Too much thinking time uncovers dangerous patterns of thought. One effect this global crisis has had on many people is to open up vast tracts of what would have been the working day and make a gift of them.
‘So what are you going to do with US?’ These hours seem to say to the bewildered office worker on furlough, the under-employed self-employed journalist, the tourist guide with no tourist industry.
Even the workers who never stopped working have spare hours they would have spent in cinemas, theatres, pubs and family gatherings just sitting there, waiting to be filled up.
I’ve lost count of the weeks, (never mind the hours) but I reckon it’s something like Week 20 now since total lockdown. Most places are vaguely, lethargically open. The British Museum will open on Thursday (27 August 2020). My little local cinema opened 10 days ago. I even have a shift there on 2 September, so I will feel like Shakespeare’s ‘whining school-boy, with his satchel and shining morning face, creeping like snail/Unwillingly …’
That will be weird, going to an actual workplace instead of repairing to my attic study every morning. My other employer, Secret London Runs, has also re-instated private running tours of London, and I’m leading one of those in a couple of weeks.
So far, so industrious, but there are still empty hours in which to brood, and to dream up alternative lives to the rather unsatisfactory one that Covid 19 has left us with.
Last week, my friend R and I hired a car and drove up to Sedbergh, just within the Yorkshire Dales National Park. She is minded to change her life, and has spent many of those Covid -scoured hours looking at new homes, where the air is fair and people don’t dump chicken shop refuse in your front garden. We looked at a couple of strangely proportioned houses with thick stone walls.
Our northern break saw me haring, then scrambling, up dales and dipping in rivers and watching clouds scud over great big skies. It was lovely.
My attention was increasingly caught by isolated small barns and tiny cottages flanked by craggy fells, which will be snow topped in winter. From there I could reacquaint myself with fell running and become a lean, hardy old biddy running with her Border collie every day. I would live alone (with fantastic collie), bake bread and write my novel. I would swim in rivers and one day, in, oooh, say 25 years, they’ll find my little body curled round some wind blasted hawthorn tree and my spirit will roam the dale from that day forward. Ghostly Marathon Gran. She got better with age.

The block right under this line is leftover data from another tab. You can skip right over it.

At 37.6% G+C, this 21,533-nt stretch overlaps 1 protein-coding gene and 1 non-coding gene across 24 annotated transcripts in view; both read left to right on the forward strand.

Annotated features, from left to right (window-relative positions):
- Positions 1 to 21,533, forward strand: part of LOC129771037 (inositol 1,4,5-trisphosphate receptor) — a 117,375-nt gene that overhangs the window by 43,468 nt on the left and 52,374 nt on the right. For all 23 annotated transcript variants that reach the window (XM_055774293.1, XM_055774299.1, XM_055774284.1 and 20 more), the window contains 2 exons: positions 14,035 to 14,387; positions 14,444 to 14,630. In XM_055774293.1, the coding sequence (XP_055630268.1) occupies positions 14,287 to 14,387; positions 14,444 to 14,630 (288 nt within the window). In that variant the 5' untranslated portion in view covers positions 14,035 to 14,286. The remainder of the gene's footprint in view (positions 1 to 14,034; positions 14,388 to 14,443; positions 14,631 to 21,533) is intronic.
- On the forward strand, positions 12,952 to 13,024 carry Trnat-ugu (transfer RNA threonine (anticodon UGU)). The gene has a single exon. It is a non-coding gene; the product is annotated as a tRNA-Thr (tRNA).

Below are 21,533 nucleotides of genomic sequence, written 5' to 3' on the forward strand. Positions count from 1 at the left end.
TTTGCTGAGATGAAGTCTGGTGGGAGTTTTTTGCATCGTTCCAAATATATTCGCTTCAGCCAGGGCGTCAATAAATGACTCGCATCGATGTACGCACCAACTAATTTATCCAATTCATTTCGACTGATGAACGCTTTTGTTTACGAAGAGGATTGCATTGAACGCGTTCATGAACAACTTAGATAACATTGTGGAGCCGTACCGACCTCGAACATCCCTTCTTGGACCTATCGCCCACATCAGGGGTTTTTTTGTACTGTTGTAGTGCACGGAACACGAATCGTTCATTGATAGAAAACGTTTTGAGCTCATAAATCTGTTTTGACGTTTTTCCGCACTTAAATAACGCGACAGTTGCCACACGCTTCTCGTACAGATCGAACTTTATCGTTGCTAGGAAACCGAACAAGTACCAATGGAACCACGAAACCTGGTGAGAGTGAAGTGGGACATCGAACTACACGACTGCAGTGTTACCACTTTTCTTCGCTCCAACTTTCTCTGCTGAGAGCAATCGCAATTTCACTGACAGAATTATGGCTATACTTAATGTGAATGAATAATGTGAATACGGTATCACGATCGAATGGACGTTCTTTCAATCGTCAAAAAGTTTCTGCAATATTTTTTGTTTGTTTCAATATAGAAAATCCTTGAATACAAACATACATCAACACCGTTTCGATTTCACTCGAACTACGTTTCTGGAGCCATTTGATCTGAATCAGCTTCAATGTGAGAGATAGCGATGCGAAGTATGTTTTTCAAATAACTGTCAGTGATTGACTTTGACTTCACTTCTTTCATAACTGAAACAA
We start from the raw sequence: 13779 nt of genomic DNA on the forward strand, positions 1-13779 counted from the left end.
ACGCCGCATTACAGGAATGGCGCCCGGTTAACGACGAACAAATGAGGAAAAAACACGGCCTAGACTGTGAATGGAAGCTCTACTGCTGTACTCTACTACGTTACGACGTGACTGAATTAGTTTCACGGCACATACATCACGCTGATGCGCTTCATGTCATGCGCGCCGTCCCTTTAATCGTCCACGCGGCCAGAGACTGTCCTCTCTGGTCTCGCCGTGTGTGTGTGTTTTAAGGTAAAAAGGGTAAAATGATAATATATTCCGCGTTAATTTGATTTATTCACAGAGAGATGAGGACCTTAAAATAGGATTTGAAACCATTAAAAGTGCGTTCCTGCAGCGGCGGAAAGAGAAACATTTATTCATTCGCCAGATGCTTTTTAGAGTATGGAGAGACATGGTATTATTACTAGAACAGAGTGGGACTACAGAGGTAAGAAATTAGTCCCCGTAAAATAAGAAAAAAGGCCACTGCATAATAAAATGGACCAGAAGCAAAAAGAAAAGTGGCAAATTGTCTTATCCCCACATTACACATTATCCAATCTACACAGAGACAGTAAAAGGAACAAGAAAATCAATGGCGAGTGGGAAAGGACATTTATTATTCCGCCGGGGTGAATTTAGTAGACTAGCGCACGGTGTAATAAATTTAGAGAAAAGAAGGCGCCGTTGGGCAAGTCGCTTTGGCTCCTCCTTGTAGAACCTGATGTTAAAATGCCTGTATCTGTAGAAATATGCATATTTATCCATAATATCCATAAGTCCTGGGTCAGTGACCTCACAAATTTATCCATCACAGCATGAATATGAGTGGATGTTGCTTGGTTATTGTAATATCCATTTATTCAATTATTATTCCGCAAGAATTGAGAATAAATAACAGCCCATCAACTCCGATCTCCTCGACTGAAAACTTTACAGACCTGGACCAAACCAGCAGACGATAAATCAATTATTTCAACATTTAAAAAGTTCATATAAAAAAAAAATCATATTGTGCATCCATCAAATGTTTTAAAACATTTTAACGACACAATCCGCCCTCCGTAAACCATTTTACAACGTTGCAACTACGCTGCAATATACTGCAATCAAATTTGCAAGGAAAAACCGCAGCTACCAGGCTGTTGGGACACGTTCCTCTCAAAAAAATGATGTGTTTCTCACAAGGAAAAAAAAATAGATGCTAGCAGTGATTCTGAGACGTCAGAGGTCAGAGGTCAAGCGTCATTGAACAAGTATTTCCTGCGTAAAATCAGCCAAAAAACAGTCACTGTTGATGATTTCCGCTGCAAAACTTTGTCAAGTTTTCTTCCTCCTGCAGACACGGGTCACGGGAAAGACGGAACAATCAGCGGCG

R listens to these flights of fancy patiently, then goes on looking at sensible-for-the-airbnb-market dwellings in the well-to-do town. I find the whole multi-bathroom thing a bit depressing, but I am old school. And this old house I live in, here in Catford, has had many a flood owing to a badly plumbed attic shower room.
R says she feels a magnetic, atavistic pull to Yorkshire, owing to the fact that she was born there. In fact, Sedbergh is officially Cumbria, but being part of the national park makes it Yorkshire for R’s purposes. We discuss often, these days, what the point of London is, given the pollution, the rubbish and the lack of open libraries and charity shops.
And I too, still feel a pull to the Shire of my birth, the rolling green hills and cottages that aren’t unlike the Hobbitty settlements that made Elijah Wood’s big blue eyes brim in Lord of the Rings. My big sister still lives in my Shire, a stone’s throw from my old school. Last time I ran round the hills and tracks I met no-one. I could buy a little slice of cottage in the market town near the village where I was born…
Then I remember the last time I cycled into the quiet West End of London and had a pleasant wander about Bond Street and found myself in an Andy Warhol exhibition in the Halcyon Gallery, sketching and discovering stuff I never even knew I was interested in. That’s what happens in London, it’s unlikely to happen in the Shire, even if the beer is cheaper. London can still fill up those empty hours until term starts, and who knows, a British Museum visit, booked online, maybe all I need to shake off this malaise.